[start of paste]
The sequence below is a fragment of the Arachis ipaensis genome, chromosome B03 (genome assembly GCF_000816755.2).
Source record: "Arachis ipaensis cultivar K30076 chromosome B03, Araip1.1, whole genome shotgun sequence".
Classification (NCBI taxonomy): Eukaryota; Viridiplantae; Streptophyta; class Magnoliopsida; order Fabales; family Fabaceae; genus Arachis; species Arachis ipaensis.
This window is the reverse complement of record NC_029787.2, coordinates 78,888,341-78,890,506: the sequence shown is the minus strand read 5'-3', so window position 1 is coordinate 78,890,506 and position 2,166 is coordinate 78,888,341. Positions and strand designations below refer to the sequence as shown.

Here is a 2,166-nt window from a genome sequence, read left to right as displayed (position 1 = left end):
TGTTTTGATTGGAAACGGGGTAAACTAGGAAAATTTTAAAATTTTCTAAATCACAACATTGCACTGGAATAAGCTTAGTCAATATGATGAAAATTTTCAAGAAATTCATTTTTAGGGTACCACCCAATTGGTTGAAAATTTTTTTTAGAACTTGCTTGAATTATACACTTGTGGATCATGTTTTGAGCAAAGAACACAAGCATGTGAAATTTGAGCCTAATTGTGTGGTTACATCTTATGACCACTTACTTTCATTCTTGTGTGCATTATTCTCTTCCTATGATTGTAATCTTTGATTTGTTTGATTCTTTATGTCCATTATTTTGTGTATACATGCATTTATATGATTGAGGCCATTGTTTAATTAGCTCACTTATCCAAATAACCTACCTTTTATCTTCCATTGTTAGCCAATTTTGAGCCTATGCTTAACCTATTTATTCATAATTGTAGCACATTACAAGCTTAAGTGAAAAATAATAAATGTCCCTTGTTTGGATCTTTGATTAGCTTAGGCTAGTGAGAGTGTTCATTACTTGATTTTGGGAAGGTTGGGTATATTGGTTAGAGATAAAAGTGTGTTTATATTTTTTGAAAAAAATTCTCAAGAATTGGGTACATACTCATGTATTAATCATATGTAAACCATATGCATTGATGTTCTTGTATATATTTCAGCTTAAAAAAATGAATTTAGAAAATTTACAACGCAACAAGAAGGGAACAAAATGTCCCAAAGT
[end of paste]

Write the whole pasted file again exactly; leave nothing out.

The sequence below is a fragment of the Arachis ipaensis genome, chromosome B03 (genome assembly GCF_000816755.2).
Source record: "Arachis ipaensis cultivar K30076 chromosome B03, Araip1.1, whole genome shotgun sequence".
Classification (NCBI taxonomy): Eukaryota; Viridiplantae; Streptophyta; class Magnoliopsida; order Fabales; family Fabaceae; genus Arachis; species Arachis ipaensis.
This window is the reverse complement of record NC_029787.2, coordinates 78,888,341-78,890,506: the sequence shown is the minus strand read 5'-3', so window position 1 is coordinate 78,890,506 and position 2,166 is coordinate 78,888,341. Positions and strand designations below refer to the sequence as shown.

Here is a 2,166-nt window from a genome sequence, read left to right as displayed (position 1 = left end):
TGTTTTGATTGGAAACGGGGTAAACTAGGAAAATTTTAAAATTTTCTAAATCACAACATTGCACTGGAATAAGCTTAGTCAATATGATGAAAATTTTCAAGAAATTCATTTTTAGGGTACCACCCAATTGGTTGAAAATTTTTTTTAGAACTTGCTTGAATTATACACTTGTGGATCATGTTTTGAGCAAAGAACACAAGCATGTGAAATTTGAGCCTAATTGTGTGGTTACATCTTATGACCACTTACTTTCATTCTTGTGTGCATTATTCTCTTCCTATGATTGTAATCTTTGATTTGTTTGATTCTTTATGTCCATTATTTTGTGTATACATGCATTTATATGATTGAGGCCATTGTTTAATTAGCTCACTTATCCAAATAACCTACCTTTTATCTTCCATTGTTAGCCAATTTTGAGCCTATGCTTAACCTATTTATTCATAATTGTAGCACATTACAAGCTTAAGTGAAAAATAATAAATGTCCCTTGTTTGGATCTTTGATTAGCTTAGGCTAGTGAGAGTGTTCATTACTTGATTTTGGGAAGGTTGGGTATATTGGTTAGAGATAAAAGTGTGTTTATATTTTTTGAAAAAAATTCTCAAGAATTGGGTACATACTCATGTATTAATCATATGTAAACCATATGCATTGATGTTCTTGTATATATTTCAGCTTAAAAAAATGAATTTAGAAAATTTACAACGCAACAAGAAGGGAACAAAATGTCCCAAAGT